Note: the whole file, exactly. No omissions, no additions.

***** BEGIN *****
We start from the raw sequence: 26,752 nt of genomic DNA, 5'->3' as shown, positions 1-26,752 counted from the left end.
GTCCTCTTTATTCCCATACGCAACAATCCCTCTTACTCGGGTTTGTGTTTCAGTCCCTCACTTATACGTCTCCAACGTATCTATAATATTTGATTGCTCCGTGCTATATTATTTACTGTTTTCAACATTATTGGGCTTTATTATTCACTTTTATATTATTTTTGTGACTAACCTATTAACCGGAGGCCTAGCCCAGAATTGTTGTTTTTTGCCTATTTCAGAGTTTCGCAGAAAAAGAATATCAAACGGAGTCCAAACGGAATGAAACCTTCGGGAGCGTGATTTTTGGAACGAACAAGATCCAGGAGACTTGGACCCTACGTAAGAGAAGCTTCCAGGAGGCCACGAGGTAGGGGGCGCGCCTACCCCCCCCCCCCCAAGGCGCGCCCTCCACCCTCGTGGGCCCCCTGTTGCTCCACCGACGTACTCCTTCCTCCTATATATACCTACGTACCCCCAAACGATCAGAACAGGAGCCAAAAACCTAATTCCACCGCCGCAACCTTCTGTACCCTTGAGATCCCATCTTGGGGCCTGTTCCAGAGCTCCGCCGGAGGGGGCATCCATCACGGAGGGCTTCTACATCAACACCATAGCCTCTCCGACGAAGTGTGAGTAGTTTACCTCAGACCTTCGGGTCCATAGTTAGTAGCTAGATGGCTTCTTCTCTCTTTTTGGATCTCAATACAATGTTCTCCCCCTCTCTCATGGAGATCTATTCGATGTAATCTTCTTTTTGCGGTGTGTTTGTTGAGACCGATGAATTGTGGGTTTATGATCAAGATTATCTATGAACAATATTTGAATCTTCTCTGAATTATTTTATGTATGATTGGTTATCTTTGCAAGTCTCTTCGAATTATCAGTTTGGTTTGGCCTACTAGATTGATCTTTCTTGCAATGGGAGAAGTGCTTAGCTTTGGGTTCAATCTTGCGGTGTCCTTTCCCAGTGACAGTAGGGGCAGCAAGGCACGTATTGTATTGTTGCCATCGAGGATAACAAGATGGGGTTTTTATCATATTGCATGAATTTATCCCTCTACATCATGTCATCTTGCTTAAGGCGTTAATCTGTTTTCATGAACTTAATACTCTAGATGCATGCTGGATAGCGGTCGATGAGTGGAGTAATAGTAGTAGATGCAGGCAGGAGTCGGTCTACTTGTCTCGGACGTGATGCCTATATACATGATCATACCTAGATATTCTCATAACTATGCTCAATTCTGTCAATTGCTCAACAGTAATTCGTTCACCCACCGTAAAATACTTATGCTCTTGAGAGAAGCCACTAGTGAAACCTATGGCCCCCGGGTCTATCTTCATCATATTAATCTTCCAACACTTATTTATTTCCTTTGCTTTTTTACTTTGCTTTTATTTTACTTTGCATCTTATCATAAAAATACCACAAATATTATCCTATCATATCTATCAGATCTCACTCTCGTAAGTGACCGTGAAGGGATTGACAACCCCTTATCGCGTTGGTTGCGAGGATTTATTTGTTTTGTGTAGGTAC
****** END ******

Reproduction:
We start from the raw sequence: 26,752 nt of genomic DNA, 5'->3' as shown, positions 1-26,752 counted from the left end.
GTCCTCTTTATTCCCATACGCAACAATCCCTCTTACTCGGGTTTGTGTTTCAGTCCCTCACTTATACGTCTCCAACGTATCTATAATATTTGATTGCTCCGTGCTATATTATTTACTGTTTTCAACATTATTGGGCTTTATTATTCACTTTTATATTATTTTTGTGACTAACCTATTAACCGGAGGCCTAGCCCAGAATTGTTGTTTTTTGCCTATTTCAGAGTTTCGCAGAAAAAGAATATCAAACGGAGTCCAAACGGAATGAAACCTTCGGGAGCGTGATTTTTGGAACGAACAAGATCCAGGAGACTTGGACCCTACGTAAGAGAAGCTTCCAGGAGGCCACGAGGTAGGGGGCGCGCCTACCCCCCCCCCCCCAAGGCGCGCCCTCCACCCTCGTGGGCCCCCTGTTGCTCCACCGACGTACTCCTTCCTCCTATATATACCTACGTACCCCCAAACGATCAGAACAGGAGCCAAAAACCTAATTCCACCGCCGCAACCTTCTGTACCCTTGAGATCCCATCTTGGGGCCTGTTCCAGAGCTCCGCCGGAGGGGGCATCCATCACGGAGGGCTTCTACATCAACACCATAGCCTCTCCGACGAAGTGTGAGTAGTTTACCTCAGACCTTCGGGTCCATAGTTAGTAGCTAGATGGCTTCTTCTCTCTTTTTGGATCTCAATACAATGTTCTCCCCCTCTCTCATGGAGATCTATTCGATGTAATCTTCTTTTTGCGGTGTGTTTGTTGAGACCGATGAATTGTGGGTTTATGATCAAGATTATCTATGAACAATATTTGAATCTTCTCTGAATTATTTTATGTATGATTGGTTATCTTTGCAAGTCTCTTCGAATTATCAGTTTGGTTTGGCCTACTAGATTGATCTTTCTTGCAATGGGAGAAGTGCTTAGCTTTGGGTTCAATCTTGCGGTGTCCTTTCCCAGTGACAGTAGGGGCAGCAAGGCACGTATTGTATTGTTGCCATCGAGGATAACAAGATGGGGTTTTTATCATATTGCATGAATTTATCCCTCTACATCATGTCATCTTGCTTAAGGCGTTAATCTGTTTTCATGAACTTAATACTCTAGATGCATGCTGGATAGCGGTCGATGAGTGGAGTAATAGTAGTAGATGCAGGCAGGAGTCGGTCTACTTGTCTCGGACGTGATGCCTATATACATGATCATACCTAGATATTCTCATAACTATGCTCAATTCTGTCAATTGCTCAACAGTAATTCGTTCACCCACCGTAAAATACTTATGCTCTTGAGAGAAGCCACTAGTGAAACCTATGGCCCCCGGGTCTATCTTCATCATATTAATCTTCCAACACTTATTTATTTCCTTTGCTTTTTTACTTTGCTTTTATTTTACTTTGCATCTTATCATAAAAATACCACAAATATTATCCTATCATATCTATCAGATCTCACTCTCGTAAGTGACCGTGAAGGGATTGACAACCCCTTATCGCGTTGGTTGCGAGGATTTATTTGTTTTGTGTAGGTAC